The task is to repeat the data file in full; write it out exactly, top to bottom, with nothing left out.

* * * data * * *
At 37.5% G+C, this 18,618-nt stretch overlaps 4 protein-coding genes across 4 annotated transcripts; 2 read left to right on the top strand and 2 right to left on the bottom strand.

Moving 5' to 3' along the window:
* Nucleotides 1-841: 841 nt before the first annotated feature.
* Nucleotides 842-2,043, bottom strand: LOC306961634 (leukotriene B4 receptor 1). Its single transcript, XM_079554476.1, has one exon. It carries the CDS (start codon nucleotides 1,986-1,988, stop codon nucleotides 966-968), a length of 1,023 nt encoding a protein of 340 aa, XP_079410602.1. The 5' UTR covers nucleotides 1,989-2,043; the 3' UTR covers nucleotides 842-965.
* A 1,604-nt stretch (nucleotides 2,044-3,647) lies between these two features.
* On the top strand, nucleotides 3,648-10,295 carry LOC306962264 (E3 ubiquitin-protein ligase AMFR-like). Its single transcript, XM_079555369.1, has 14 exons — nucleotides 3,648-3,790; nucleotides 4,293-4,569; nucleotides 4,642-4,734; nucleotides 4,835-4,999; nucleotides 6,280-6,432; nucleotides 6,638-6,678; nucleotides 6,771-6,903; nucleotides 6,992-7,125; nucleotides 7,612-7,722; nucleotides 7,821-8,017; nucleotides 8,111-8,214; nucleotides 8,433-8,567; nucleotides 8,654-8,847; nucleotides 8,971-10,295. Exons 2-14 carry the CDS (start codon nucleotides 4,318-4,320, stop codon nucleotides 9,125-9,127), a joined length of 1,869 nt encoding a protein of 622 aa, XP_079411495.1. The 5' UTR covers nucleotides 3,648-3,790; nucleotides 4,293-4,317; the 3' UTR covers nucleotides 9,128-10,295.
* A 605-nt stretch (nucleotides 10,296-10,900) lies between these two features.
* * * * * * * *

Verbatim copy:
At 37.5% G+C, this 18,618-nt stretch overlaps 4 protein-coding genes across 4 annotated transcripts; 2 read left to right on the top strand and 2 right to left on the bottom strand.

Moving 5' to 3' along the window:
* Nucleotides 1-841: 841 nt before the first annotated feature.
* Nucleotides 842-2,043, bottom strand: LOC306961634 (leukotriene B4 receptor 1). Its single transcript, XM_079554476.1, has one exon. It carries the CDS (start codon nucleotides 1,986-1,988, stop codon nucleotides 966-968), a length of 1,023 nt encoding a protein of 340 aa, XP_079410602.1. The 5' UTR covers nucleotides 1,989-2,043; the 3' UTR covers nucleotides 842-965.
* A 1,604-nt stretch (nucleotides 2,044-3,647) lies between these two features.
* On the top strand, nucleotides 3,648-10,295 carry LOC306962264 (E3 ubiquitin-protein ligase AMFR-like). Its single transcript, XM_079555369.1, has 14 exons — nucleotides 3,648-3,790; nucleotides 4,293-4,569; nucleotides 4,642-4,734; nucleotides 4,835-4,999; nucleotides 6,280-6,432; nucleotides 6,638-6,678; nucleotides 6,771-6,903; nucleotides 6,992-7,125; nucleotides 7,612-7,722; nucleotides 7,821-8,017; nucleotides 8,111-8,214; nucleotides 8,433-8,567; nucleotides 8,654-8,847; nucleotides 8,971-10,295. Exons 2-14 carry the CDS (start codon nucleotides 4,318-4,320, stop codon nucleotides 9,125-9,127), a joined length of 1,869 nt encoding a protein of 622 aa, XP_079411495.1. The 5' UTR covers nucleotides 3,648-3,790; nucleotides 4,293-4,317; the 3' UTR covers nucleotides 9,128-10,295.
* A 605-nt stretch (nucleotides 10,296-10,900) lies between these two features.